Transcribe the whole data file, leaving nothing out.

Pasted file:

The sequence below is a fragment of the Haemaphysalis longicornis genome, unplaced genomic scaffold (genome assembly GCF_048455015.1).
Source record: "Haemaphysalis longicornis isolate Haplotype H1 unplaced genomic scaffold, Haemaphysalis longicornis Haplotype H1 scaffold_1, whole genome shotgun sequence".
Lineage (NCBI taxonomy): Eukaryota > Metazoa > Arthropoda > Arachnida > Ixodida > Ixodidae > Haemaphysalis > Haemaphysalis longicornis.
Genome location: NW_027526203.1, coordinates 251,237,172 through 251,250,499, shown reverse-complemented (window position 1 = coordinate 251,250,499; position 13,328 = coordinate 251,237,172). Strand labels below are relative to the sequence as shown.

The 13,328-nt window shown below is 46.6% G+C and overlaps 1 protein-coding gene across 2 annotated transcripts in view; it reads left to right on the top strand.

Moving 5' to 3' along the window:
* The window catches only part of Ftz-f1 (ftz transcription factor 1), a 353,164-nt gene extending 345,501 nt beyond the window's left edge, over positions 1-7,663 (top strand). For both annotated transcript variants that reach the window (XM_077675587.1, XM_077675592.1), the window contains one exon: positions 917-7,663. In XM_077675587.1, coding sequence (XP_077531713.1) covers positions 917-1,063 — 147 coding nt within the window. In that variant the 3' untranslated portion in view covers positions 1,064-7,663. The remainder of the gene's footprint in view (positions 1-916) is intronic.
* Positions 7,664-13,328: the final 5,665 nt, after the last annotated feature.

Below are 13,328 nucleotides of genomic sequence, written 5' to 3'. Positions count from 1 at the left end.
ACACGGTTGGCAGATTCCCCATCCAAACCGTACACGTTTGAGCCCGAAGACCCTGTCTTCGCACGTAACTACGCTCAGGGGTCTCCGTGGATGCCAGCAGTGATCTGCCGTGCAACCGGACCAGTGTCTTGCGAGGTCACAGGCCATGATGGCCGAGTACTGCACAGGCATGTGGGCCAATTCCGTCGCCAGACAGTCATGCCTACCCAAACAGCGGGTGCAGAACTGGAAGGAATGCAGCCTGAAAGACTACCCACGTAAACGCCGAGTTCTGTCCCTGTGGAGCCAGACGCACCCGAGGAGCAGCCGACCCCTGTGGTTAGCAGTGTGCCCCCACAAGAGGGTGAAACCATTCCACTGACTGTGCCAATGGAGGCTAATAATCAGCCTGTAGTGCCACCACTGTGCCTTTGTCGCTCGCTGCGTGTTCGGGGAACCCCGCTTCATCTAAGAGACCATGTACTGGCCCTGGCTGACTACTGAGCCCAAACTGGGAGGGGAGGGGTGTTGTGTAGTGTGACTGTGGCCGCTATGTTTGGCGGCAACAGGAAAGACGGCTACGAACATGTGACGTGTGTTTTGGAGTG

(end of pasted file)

The sequence below is a fragment of the Haemaphysalis longicornis genome, unplaced genomic scaffold (genome assembly GCF_048455015.1).
Source record: "Haemaphysalis longicornis isolate Haplotype H1 unplaced genomic scaffold, Haemaphysalis longicornis Haplotype H1 scaffold_1, whole genome shotgun sequence".
Lineage (NCBI taxonomy): Eukaryota > Metazoa > Arthropoda > Arachnida > Ixodida > Ixodidae > Haemaphysalis > Haemaphysalis longicornis.
Genome location: NW_027526203.1, coordinates 251,237,172 through 251,250,499, shown reverse-complemented (window position 1 = coordinate 251,250,499; position 13,328 = coordinate 251,237,172). Strand labels below are relative to the sequence as shown.

The 13,328-nt window shown below is 46.6% G+C and overlaps 1 protein-coding gene across 2 annotated transcripts in view; it reads left to right on the top strand.

Moving 5' to 3' along the window:
* The window catches only part of Ftz-f1 (ftz transcription factor 1), a 353,164-nt gene extending 345,501 nt beyond the window's left edge, over positions 1-7,663 (top strand). For both annotated transcript variants that reach the window (XM_077675587.1, XM_077675592.1), the window contains one exon: positions 917-7,663. In XM_077675587.1, coding sequence (XP_077531713.1) covers positions 917-1,063 — 147 coding nt within the window. In that variant the 3' untranslated portion in view covers positions 1,064-7,663. The remainder of the gene's footprint in view (positions 1-916) is intronic.
* Positions 7,664-13,328: the final 5,665 nt, after the last annotated feature.

Below are 13,328 nucleotides of genomic sequence, written 5' to 3'. Positions count from 1 at the left end.
ACACGGTTGGCAGATTCCCCATCCAAACCGTACACGTTTGAGCCCGAAGACCCTGTCTTCGCACGTAACTACGCTCAGGGGTCTCCGTGGATGCCAGCAGTGATCTGCCGTGCAACCGGACCAGTGTCTTGCGAGGTCACAGGCCATGATGGCCGAGTACTGCACAGGCATGTGGGCCAATTCCGTCGCCAGACAGTCATGCCTACCCAAACAGCGGGTGCAGAACTGGAAGGAATGCAGCCTGAAAGACTACCCACGTAAACGCCGAGTTCTGTCCCTGTGGAGCCAGACGCACCCGAGGAGCAGCCGACCCCTGTGGTTAGCAGTGTGCCCCCACAAGAGGGTGAAACCATTCCACTGACTGTGCCAATGGAGGCTAATAATCAGCCTGTAGTGCCACCACTGTGCCTTTGTCGCTCGCTGCGTGTTCGGGGAACCCCGCTTCATCTAAGAGACCATGTACTGGCCCTGGCTGACTACTGAGCCCAAACTGGGAGGGGAGGGGTGTTGTGTAGTGTGACTGTGGCCGCTATGTTTGGCGGCAACAGGAAAGACGGCTACGAACATGTGACGTGTGTTTTGGAGTG